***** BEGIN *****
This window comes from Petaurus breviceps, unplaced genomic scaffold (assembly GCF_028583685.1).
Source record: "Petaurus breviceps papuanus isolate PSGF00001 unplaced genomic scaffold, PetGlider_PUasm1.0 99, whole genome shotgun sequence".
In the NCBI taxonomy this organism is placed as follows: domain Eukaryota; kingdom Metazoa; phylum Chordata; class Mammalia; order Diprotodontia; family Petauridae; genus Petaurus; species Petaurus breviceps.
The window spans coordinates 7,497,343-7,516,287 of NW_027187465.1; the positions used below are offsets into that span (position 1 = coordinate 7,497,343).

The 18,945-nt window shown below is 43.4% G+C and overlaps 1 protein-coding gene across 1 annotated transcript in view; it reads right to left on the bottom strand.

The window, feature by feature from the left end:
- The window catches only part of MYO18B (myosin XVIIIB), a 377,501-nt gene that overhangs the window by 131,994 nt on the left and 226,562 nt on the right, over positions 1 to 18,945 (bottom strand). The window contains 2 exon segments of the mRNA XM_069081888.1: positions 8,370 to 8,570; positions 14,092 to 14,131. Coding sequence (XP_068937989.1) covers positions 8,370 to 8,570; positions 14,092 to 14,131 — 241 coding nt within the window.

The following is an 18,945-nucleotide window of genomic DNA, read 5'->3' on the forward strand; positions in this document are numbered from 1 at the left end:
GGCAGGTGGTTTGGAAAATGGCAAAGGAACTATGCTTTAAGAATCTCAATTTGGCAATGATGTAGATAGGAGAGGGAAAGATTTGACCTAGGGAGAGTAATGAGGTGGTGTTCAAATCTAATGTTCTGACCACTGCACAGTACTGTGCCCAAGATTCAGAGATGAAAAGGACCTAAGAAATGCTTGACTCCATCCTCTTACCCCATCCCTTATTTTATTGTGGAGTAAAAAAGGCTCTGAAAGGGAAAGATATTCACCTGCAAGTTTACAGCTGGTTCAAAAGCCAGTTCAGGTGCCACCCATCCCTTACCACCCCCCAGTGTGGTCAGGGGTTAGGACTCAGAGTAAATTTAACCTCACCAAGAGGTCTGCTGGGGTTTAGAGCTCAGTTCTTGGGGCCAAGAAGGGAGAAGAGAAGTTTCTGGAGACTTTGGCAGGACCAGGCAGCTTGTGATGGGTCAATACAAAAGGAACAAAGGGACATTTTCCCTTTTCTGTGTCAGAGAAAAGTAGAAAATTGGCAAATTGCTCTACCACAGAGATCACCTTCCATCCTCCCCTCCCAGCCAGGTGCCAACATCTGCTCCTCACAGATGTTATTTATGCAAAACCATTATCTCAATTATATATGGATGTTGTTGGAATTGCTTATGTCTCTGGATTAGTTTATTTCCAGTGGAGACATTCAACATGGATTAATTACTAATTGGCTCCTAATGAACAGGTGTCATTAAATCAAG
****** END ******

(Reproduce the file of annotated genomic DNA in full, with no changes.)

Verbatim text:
This window comes from Petaurus breviceps, unplaced genomic scaffold (assembly GCF_028583685.1).
Source record: "Petaurus breviceps papuanus isolate PSGF00001 unplaced genomic scaffold, PetGlider_PUasm1.0 99, whole genome shotgun sequence".
In the NCBI taxonomy this organism is placed as follows: domain Eukaryota; kingdom Metazoa; phylum Chordata; class Mammalia; order Diprotodontia; family Petauridae; genus Petaurus; species Petaurus breviceps.
The window spans coordinates 7,497,343-7,516,287 of NW_027187465.1; the positions used below are offsets into that span (position 1 = coordinate 7,497,343).

The 18,945-nt window shown below is 43.4% G+C and overlaps 1 protein-coding gene across 1 annotated transcript in view; it reads right to left on the bottom strand.

The window, feature by feature from the left end:
- The window catches only part of MYO18B (myosin XVIIIB), a 377,501-nt gene that overhangs the window by 131,994 nt on the left and 226,562 nt on the right, over positions 1 to 18,945 (bottom strand). The window contains 2 exon segments of the mRNA XM_069081888.1: positions 8,370 to 8,570; positions 14,092 to 14,131. Coding sequence (XP_068937989.1) covers positions 8,370 to 8,570; positions 14,092 to 14,131 — 241 coding nt within the window.

The following is an 18,945-nucleotide window of genomic DNA, read 5'->3' on the forward strand; positions in this document are numbered from 1 at the left end:
GGCAGGTGGTTTGGAAAATGGCAAAGGAACTATGCTTTAAGAATCTCAATTTGGCAATGATGTAGATAGGAGAGGGAAAGATTTGACCTAGGGAGAGTAATGAGGTGGTGTTCAAATCTAATGTTCTGACCACTGCACAGTACTGTGCCCAAGATTCAGAGATGAAAAGGACCTAAGAAATGCTTGACTCCATCCTCTTACCCCATCCCTTATTTTATTGTGGAGTAAAAAAGGCTCTGAAAGGGAAAGATATTCACCTGCAAGTTTACAGCTGGTTCAAAAGCCAGTTCAGGTGCCACCCATCCCTTACCACCCCCCAGTGTGGTCAGGGGTTAGGACTCAGAGTAAATTTAACCTCACCAAGAGGTCTGCTGGGGTTTAGAGCTCAGTTCTTGGGGCCAAGAAGGGAGAAGAGAAGTTTCTGGAGACTTTGGCAGGACCAGGCAGCTTGTGATGGGTCAATACAAAAGGAACAAAGGGACATTTTCCCTTTTCTGTGTCAGAGAAAAGTAGAAAATTGGCAAATTGCTCTACCACAGAGATCACCTTCCATCCTCCCCTCCCAGCCAGGTGCCAACATCTGCTCCTCACAGATGTTATTTATGCAAAACCATTATCTCAATTATATATGGATGTTGTTGGAATTGCTTATGTCTCTGGATTAGTTTATTTCCAGTGGAGACATTCAACATGGATTAATTACTAATTGGCTCCTAATGAACAGGTGTCATTAAATCAAG